There's a thumping, pulsating bass line suffusing the language of Ben Greenman's newest novel, Please Step Back, a snaky rhythm that traces Rock Foxx's rise to stardom and a slow dirge following his inevitable fall from grace. Glittery and disco-flashy, but never indulgent, Greenman's novel is so fluid that one probably won't pick up on the key changes--he moves from major to minor as effortlessly as Foxx writes his band's socially-conscious rock anthems.
Robert Franklin--stage name Rock Foxx--is egotistical, maniacal, and undeniably talented. Yet, from the book's opening fade-in, there's an echo of tragedy: Robert, at age eleven, sees his cousin Dre hit and killed by a car, a pointless and childish mistake that sets the tone for the rest of the novel:
“Eyes red with wine, teeth white with milk,” Foxx said. He stood and crossed the grass toward Lucas, thinking strangely of Dre. Where was he now, after years beneath the earth? Where was the man he would've become? When Foxx reached the bench, Lucas was not there. “Hey,” Foxx called out. “Brother, where you gone?” No answer. “Tell me where,” he said, “you black Jesus. Tell me where, Lucas 1:1. Tell me where, you pious motherfucker. You won't join my band? You too good? Or are you just afraid you're nothing?”
There's wit and soul here, and most of it is Foxx's, but we're seeing it through a pair of his dark, ever-present sunglasses. Foxx has a quick, sharp tongue, but Greenman wisely avoids making him a jive-talking caricature. Please Step Back centers on America's civil rights movement, and Foxx's lyrics reflect the social upheaval taking place, but music makes up the book's core. Early in his career, when being interviewed by a music journalist, Foxx acknowledges the pedestal on which he's been placed, but makes it clear where his--and the novel's--focus really is:
“What do you think of race relations in this country?”
“Oh, man,” he said. “I'm tired of playing spokesman. I just run this band.”
“So are you apolitical?”
“Ain't no way, Renee. Black man goes down the street, he's political. That's the skin he's in. But it's more like I am where I am. I'm not delivering an address. Notes, not keynotes. Got it?”
Though we witness '60s and '70s popular culture, Please Step Back never feels dated. We can imagine the bell-bottom jeans and afros, the big-collared shirts and platform shoes, but Greenman makes it all seem contemporary. Foxx's pop culture isn't much different from our own. Stardom is still fleeting. Sordid tales of hard drug use and anonymous sex are still common for most rock stars. Americans still hunger for the latest trend. And if you haven't made a record in years, you're quickly forgotten--as Foxx realizes towards the novel's end: “Past and the future? Who died and made Hughes king? And then he remembers: He did.”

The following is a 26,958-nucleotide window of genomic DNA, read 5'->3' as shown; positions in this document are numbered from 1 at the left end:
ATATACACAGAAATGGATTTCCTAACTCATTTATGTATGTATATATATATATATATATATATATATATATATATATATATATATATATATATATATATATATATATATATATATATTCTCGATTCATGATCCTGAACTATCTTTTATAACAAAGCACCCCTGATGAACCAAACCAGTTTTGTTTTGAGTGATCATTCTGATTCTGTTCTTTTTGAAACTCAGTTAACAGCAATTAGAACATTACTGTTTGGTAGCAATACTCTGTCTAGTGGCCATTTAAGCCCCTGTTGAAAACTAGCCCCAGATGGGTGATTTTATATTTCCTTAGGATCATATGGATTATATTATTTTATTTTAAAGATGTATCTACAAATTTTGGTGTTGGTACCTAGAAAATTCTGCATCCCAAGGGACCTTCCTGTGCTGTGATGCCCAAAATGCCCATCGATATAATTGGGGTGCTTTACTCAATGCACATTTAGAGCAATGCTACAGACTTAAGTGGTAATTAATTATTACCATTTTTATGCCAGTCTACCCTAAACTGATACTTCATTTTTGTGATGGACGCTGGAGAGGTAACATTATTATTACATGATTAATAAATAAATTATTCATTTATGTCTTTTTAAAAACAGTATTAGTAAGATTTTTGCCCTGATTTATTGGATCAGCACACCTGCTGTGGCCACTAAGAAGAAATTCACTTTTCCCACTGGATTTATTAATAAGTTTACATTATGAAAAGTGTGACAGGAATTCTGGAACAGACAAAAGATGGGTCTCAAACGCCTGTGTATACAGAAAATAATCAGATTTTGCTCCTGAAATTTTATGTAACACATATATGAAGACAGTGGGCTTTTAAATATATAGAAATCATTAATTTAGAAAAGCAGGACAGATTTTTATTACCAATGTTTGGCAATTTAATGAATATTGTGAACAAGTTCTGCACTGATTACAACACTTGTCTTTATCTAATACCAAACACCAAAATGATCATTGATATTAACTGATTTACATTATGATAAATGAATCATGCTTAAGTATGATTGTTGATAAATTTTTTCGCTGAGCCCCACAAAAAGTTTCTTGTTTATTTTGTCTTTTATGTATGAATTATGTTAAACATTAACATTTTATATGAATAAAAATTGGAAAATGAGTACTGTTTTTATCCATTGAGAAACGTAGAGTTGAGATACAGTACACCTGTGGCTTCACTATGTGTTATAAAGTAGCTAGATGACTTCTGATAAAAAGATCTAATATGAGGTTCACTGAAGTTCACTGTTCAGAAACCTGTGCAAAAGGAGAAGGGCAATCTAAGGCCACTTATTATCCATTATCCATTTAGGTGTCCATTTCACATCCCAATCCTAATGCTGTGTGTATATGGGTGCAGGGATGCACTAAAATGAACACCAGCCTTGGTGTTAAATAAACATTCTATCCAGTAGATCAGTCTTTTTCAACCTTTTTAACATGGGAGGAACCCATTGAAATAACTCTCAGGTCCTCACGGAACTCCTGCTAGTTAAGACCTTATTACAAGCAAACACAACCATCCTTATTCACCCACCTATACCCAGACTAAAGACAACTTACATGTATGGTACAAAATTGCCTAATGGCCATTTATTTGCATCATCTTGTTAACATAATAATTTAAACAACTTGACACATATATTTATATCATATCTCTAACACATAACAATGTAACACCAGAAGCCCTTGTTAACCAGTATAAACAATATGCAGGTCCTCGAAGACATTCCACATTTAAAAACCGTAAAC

Foxx is worshiped by millions of fans, but he never loses his humanity. He's a flawed character, and as the story progresses, he encounters problems that no amount of drugs, sex, or money will solve: a son he doesn't want to raise, a failing marriage, and a dry creative well. His stock value tumbles and he's desperate for another hit record, but Greenman never shows him, or us, any pity: “'Life, death,' he said. 'What's the difference?'” Like the best Shakespearean tragedy, Foxx's problems stem not from his band or his record label's executives, but from his own actions and conceit. He makes mistakes, but we still cheer him on.
Yet it's because of his humanity that we still want to live through him--singing his songs, snorting his cocaine, sleeping with his groupies. We catch glimpses of real rock stars: Stevie Wonder, Miles Davis, Mick Jagger. But Foxx eclipses them all, and Greenman never has to explain his allure. Like his fictional front man, Greenman is confident, navigating his novel with purpose and ease. Please Step Back ends on a quiet, triumphant note, with Foxx, as always, having the final word: “It wasn't that he got in her head; it was that he had never gotten out.”